The possibility that the remainder may never take effect in possession is immaterial in determining whether it is vested or contingent, not only when, as above explained, this possibility arises from the character of the particular estate or of that in remainder, but also when it arises from the fact that the remainder may be divested by the exercise of a power of appointment.83 And so the existence of an executory limitation over in favor of another person84 does not render the remainder upon an estate tail is necessarily contingent, are, it is submitted, unsound on principle.

82a. The present writer cannot agree with Professor Gray's view (Perpetuities, Sec. 111) that a remainder on an estate in fee tail is vested because "the barring of the estates by the tenant in tail is considered in the nature of a condition subsequent divesting the whole series of estates," but he entirely agrees with that scholar's criticism of the reason given in Smith's Executory Interests, Sec. 192, "that a failure of issue is considered certain to happen some time or other." Whether a remainder upon an estate tail, as upon any other particular estate, is vested or contingent, depends on whether it is subject to a condition precedent or is in favor of uncertain persons. Any assumption that every such remainder is vested is, it is submitted, as erroneous as the assumption that no such remainder is vested.

83. Doe d. Willis v. Martin, 4

Term. R. 39; Cunningham v. Moody, 1 Ves. St. 174; Thorington v. Thorington, 111 Ala. 237, 36 L. R. A. 385, 20 So. 407; Harvard College, President etc. v. Balch, 171 111. 275, 49 N. E. 543; Roberts v. Roberts, 102 Md. 131, 62 Atl. 161,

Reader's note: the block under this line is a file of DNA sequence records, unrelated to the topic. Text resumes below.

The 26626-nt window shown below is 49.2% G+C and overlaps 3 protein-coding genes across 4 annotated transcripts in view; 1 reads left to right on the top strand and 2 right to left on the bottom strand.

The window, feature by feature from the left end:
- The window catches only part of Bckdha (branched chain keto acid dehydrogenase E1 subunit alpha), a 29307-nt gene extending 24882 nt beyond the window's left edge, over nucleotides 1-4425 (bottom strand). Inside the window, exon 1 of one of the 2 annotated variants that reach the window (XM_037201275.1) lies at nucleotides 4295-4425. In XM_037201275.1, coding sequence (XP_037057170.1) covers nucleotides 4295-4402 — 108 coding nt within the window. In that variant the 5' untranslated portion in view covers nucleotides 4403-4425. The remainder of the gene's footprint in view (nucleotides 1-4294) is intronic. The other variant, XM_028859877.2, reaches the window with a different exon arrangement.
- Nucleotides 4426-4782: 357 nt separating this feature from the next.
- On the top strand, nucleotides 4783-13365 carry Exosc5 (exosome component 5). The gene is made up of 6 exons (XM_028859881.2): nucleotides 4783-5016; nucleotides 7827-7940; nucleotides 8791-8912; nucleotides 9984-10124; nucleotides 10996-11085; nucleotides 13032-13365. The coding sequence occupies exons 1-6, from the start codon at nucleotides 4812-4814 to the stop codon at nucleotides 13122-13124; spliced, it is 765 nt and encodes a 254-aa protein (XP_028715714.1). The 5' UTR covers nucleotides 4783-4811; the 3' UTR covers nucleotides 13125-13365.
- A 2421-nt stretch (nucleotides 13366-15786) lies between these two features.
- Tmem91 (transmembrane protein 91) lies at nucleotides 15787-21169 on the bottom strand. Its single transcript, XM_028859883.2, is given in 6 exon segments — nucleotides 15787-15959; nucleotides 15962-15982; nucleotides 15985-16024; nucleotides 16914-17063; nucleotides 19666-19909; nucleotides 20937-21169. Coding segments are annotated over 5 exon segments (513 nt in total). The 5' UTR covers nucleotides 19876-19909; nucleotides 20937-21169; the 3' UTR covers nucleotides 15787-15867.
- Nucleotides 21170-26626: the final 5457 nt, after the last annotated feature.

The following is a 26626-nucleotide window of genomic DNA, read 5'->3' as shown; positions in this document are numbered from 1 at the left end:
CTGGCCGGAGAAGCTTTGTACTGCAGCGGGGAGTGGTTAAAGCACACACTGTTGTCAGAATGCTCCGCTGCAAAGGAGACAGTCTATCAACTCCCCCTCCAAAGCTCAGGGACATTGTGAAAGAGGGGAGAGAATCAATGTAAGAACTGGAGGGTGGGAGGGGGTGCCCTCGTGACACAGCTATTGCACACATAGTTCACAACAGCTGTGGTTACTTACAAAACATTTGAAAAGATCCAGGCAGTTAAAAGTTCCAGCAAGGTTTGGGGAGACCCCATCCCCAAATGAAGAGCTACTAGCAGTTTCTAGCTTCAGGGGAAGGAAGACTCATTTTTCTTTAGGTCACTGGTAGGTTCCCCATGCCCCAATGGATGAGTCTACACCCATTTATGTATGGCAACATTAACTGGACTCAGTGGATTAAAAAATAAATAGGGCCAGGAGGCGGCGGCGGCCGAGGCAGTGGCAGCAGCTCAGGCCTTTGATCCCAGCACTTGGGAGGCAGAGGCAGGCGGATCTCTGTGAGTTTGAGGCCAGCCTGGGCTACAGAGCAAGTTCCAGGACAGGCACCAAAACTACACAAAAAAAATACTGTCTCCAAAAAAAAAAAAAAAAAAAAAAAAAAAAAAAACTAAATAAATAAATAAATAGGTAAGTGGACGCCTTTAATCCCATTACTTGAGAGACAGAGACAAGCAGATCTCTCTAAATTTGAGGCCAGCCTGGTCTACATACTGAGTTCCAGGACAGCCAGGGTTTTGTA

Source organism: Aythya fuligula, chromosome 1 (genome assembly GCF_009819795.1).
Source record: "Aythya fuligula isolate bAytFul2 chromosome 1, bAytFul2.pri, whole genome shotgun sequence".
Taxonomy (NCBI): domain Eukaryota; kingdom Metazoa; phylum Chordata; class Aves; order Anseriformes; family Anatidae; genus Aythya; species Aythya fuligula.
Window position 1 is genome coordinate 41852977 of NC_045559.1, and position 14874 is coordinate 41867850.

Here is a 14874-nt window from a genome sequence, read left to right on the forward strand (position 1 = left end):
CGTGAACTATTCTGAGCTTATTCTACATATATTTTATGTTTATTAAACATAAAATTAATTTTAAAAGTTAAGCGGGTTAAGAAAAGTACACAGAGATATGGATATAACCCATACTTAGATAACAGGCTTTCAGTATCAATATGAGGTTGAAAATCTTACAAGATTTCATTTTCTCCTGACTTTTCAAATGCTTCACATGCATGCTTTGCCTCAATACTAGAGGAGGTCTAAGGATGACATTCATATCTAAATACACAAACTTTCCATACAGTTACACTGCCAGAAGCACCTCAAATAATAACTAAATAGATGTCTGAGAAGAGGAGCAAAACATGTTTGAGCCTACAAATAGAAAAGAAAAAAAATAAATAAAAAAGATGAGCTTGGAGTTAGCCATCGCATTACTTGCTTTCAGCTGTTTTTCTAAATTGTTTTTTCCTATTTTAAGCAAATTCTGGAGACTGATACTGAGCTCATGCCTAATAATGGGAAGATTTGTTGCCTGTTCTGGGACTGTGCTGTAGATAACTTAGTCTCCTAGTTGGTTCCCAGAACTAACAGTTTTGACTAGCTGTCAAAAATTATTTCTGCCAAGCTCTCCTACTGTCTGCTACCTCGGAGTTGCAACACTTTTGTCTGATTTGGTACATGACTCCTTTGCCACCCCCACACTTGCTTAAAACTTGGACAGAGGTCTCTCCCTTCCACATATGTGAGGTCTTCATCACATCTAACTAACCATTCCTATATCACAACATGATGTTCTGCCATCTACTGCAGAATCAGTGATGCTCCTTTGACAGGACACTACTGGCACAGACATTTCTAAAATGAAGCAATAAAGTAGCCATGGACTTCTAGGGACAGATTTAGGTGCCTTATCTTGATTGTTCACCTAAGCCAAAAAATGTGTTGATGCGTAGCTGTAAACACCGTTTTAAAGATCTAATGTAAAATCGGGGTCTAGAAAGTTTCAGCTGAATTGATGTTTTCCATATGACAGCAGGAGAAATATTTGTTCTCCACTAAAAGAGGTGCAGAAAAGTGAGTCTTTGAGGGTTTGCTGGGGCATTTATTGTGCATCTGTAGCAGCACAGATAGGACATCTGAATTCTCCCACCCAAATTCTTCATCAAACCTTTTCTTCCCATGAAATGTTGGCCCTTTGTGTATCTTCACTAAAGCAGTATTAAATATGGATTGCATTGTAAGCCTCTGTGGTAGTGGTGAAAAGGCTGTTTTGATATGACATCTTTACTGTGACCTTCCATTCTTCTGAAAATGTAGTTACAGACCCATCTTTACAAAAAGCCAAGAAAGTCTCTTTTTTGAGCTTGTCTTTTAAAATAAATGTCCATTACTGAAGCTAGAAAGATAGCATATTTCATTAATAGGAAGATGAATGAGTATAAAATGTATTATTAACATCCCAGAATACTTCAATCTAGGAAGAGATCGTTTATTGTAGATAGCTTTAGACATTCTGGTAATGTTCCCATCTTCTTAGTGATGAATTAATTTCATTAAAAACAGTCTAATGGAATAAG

I L. R. A. N. S. 782, 111 Am. St. Rep. 344; Woodman v. Woodman, 89 Me. 128, 35 Atl. 1037; Moore v. Weaver, 16 Gray (Mass.) 305; Welsh v. Woodbury, 144 Mass. 542,

II N. E. 762; Buckner v. Buckner, 255 Mo. 371, 164 S. W. 513; Burleigh v. Clough, 52 N. H. 267, 13 Am. Rep. 23; Sandford v. Blake, 45 N. J. Eq. 247; Van Axte v. Fisher, 117 N. Y. 401, 22 N. E. 943; Caples v. Ward, 107 Tex. 341, 179 S. W. 856; Lantz v. Massie, 99 Va. 709, 40 S. E. 40; Hare v. Congregational Society, 76 Vt. 362, 57 Atl. 964; Fearne's Cont. Rem. 226 et seq. Gray, Perpetuities, Sec. 112.

84. Gray, Perpetuities, Sec. 102; Edwards v. Hammond, 3 Lev. 132; Doe d. Lessee of Poor v. Considine, 6 Wall. (U. S.) 458, 18 L. Ed. 869; Chewning v. Shumate, 106 Ga. 751, 32 S. E. 544; Gingrich v. Ginrich, mainder contingent. For instance, in the case of a conveyance or devise to A for life with remainder to B and his heirs, the existence of a limitation over in favor of C and his heirs on the occurrence of an event named does not render B's remainder contingent, although, if the event occurs before the termination of A's life estate, B's estate will be divested and B will never have the right of possession. And it is even immaterial that the event must, if it ever occurs, occur before the natural expiration of A's estate.85 So in the case of a devise to testator's widow A for life, with remainder to B, C, and D, the children of testator, with a provision that the share of any one of such children who may die before A shall go to the survivors, the remainder is vested,86 since it is limited in favor of certain persons and there is no condition precedent, and the fact that there is a limitation over as to the share of each child in favor of survivors on an event, the death of such child before A, which, if it ever occurs, must occur before the normal expiration of the particular estate, is immaterial. The practical result is that the children who survive A get the property and the right of possession, an end which could have been attained by the limitation of a contingent remainder in favor of such children as survive A,87 but